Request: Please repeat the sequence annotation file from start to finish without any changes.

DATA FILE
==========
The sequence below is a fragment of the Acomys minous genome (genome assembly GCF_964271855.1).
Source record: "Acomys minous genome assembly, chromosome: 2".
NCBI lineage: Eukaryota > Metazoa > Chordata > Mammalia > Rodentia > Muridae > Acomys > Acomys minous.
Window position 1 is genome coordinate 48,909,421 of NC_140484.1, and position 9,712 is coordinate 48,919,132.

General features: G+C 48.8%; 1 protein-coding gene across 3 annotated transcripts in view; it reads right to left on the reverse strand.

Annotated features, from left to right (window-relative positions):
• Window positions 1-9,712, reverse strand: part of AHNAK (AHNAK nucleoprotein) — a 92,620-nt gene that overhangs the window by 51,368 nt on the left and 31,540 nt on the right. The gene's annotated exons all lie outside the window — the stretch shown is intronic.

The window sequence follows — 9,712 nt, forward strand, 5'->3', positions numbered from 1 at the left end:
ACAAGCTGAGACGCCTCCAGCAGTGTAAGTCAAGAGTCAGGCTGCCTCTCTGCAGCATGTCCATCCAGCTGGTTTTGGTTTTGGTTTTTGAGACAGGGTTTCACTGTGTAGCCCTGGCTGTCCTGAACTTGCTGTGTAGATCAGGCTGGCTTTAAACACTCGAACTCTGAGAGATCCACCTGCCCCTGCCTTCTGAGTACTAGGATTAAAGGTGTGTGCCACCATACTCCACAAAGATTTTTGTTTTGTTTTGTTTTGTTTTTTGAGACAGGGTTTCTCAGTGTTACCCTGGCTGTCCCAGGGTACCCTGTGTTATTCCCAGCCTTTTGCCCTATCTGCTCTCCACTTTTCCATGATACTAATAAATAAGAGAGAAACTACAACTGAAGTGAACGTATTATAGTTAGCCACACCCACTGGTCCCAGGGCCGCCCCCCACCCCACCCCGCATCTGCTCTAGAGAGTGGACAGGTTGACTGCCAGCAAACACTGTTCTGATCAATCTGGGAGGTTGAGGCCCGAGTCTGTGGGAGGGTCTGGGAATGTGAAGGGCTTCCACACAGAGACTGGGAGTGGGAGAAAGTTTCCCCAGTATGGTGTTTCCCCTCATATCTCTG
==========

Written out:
The sequence below is a fragment of the Acomys minous genome (genome assembly GCF_964271855.1).
Source record: "Acomys minous genome assembly, chromosome: 2".
NCBI lineage: Eukaryota > Metazoa > Chordata > Mammalia > Rodentia > Muridae > Acomys > Acomys minous.
Window position 1 is genome coordinate 48,909,421 of NC_140484.1, and position 9,712 is coordinate 48,919,132.

General features: G+C 48.8%; 1 protein-coding gene across 3 annotated transcripts in view; it reads right to left on the reverse strand.

Annotated features, from left to right (window-relative positions):
• Window positions 1-9,712, reverse strand: part of AHNAK (AHNAK nucleoprotein) — a 92,620-nt gene that overhangs the window by 51,368 nt on the left and 31,540 nt on the right. The gene's annotated exons all lie outside the window — the stretch shown is intronic.

The window sequence follows — 9,712 nt, forward strand, 5'->3', positions numbered from 1 at the left end:
ACAAGCTGAGACGCCTCCAGCAGTGTAAGTCAAGAGTCAGGCTGCCTCTCTGCAGCATGTCCATCCAGCTGGTTTTGGTTTTGGTTTTTGAGACAGGGTTTCACTGTGTAGCCCTGGCTGTCCTGAACTTGCTGTGTAGATCAGGCTGGCTTTAAACACTCGAACTCTGAGAGATCCACCTGCCCCTGCCTTCTGAGTACTAGGATTAAAGGTGTGTGCCACCATACTCCACAAAGATTTTTGTTTTGTTTTGTTTTGTTTTTTGAGACAGGGTTTCTCAGTGTTACCCTGGCTGTCCCAGGGTACCCTGTGTTATTCCCAGCCTTTTGCCCTATCTGCTCTCCACTTTTCCATGATACTAATAAATAAGAGAGAAACTACAACTGAAGTGAACGTATTATAGTTAGCCACACCCACTGGTCCCAGGGCCGCCCCCCACCCCACCCCGCATCTGCTCTAGAGAGTGGACAGGTTGACTGCCAGCAAACACTGTTCTGATCAATCTGGGAGGTTGAGGCCCGAGTCTGTGGGAGGGTCTGGGAATGTGAAGGGCTTCCACACAGAGACTGGGAGTGGGAGAAAGTTTCCCCAGTATGGTGTTTCCCCTCATATCTCTG